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Riders Wonder: With Uber as New York’s Plan B, Is There a Plan C?

[Read more about the vote to cap the growth of ride-hail vehicles.]

The cap was supported by many transportation advocates who say the ride-hail cars have contributed to worsening traffic in Midtown and Lower Manhattan, and by taxi drivers whose financial plight has become precarious in the past year, underscored by a spate of suicides. Bruce Schaller, a transportation consultant who has studied the ride-hail services, said that it was only a matter of time before city officials took action. Since Uber successfully fended off Mr. de Blasio’s efforts to impose a limit three years ago, the number of for-hire vehicles in the city has soared from about 63,000 to more than 100,000.

“You can’t have Uber and Lyft growing forever in Manhattan without having total gridlock,” Mr. Schaller said. “At some point, the city was going to have to say enough — and they have now said enough.”

But Alix Anfang, a spokeswoman for Uber, said the city’s “12-month pause” on issuing new vehicle licenses will threaten a reliable transportation option for New Yorkers without improving the reliability of the subways outside Manhattan. “As Uber continues to grow in communities outside of Manhattan, we will do whatever it takes to ensure that no New Yorker who needs a ride is left stranded,” she said.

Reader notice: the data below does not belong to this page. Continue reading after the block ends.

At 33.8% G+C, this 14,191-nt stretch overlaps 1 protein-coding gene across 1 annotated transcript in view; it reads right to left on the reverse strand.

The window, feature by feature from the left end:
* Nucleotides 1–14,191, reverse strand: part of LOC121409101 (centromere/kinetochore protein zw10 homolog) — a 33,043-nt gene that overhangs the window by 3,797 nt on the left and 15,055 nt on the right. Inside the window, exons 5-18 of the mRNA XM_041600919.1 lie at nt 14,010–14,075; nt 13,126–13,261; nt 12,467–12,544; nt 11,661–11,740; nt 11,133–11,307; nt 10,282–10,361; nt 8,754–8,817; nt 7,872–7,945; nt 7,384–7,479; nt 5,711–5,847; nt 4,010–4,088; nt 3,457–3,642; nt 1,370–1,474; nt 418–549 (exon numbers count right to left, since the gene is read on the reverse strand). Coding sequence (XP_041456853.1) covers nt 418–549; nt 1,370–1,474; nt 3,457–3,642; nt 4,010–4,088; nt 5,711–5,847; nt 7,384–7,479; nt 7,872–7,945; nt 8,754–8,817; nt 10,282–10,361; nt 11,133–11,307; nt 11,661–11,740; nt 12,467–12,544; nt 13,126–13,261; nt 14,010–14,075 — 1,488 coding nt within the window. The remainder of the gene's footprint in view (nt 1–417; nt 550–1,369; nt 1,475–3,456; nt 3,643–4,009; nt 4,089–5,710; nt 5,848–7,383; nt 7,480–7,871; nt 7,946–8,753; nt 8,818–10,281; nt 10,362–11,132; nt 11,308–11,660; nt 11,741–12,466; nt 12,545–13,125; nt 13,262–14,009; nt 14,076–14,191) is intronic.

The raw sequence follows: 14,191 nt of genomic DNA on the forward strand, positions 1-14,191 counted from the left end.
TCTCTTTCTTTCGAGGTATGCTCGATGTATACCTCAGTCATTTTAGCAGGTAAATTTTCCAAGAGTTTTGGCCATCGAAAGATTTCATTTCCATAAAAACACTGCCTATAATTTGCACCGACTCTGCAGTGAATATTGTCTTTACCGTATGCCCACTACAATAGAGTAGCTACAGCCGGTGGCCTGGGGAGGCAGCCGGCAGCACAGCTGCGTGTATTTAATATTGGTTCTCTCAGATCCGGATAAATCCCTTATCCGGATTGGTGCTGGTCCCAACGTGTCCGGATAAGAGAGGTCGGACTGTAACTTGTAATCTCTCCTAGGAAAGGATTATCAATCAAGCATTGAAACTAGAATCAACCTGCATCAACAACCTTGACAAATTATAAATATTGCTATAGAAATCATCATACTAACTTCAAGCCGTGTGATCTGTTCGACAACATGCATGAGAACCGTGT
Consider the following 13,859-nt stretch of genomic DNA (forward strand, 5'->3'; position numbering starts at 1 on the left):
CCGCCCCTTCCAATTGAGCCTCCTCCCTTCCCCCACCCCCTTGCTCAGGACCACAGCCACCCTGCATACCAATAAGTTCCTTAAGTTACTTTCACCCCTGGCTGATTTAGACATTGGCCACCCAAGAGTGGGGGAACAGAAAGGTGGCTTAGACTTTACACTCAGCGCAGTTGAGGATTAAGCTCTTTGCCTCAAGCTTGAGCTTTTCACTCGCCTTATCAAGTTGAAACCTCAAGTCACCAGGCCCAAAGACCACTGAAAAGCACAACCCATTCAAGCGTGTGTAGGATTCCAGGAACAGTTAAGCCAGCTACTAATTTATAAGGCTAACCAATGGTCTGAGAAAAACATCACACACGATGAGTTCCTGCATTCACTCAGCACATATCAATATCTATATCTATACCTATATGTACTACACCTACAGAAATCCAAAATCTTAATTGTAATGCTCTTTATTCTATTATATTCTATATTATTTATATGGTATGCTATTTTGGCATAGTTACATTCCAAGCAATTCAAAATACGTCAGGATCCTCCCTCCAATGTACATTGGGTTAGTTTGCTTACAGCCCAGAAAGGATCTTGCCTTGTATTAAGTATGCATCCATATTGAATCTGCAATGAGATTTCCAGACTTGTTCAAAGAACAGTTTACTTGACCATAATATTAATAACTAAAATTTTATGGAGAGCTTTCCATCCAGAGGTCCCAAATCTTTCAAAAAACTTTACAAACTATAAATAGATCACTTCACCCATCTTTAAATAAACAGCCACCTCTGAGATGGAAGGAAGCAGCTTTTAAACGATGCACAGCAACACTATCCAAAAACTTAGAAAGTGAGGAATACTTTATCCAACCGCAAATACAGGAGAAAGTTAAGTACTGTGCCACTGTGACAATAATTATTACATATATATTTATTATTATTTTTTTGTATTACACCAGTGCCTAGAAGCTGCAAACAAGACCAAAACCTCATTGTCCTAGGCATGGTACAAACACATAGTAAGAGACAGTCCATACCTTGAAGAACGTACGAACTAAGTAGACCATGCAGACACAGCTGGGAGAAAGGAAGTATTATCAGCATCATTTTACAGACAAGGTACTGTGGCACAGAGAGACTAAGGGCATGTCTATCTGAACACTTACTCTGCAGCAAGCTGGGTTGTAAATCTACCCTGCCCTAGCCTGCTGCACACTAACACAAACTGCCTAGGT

Nisha James, 34, a nanny from Brooklyn, said she felt the cap on the ride-hail services had been a Manhattan-centric decision without regard for what it will mean for riders in the other boroughs. “I don’t think they were thinking about anywhere else,” she said, adding that the cap will likely send her and other Uber riders back to public transit when they cannot get a car. “The subway or the bus is going to be more crowded now,” she said.

As she waited for an Uber outside the Atlantic Terminal, a major transit hub, Carmel Maurice, a client coordinator from Brooklyn, said she was angry about the city’s decision. “I feel like it’s unfair,” she said, adding that the reason that she had given up on public transit in Brooklyn was that “it’s never reliable, it’s never on time.”

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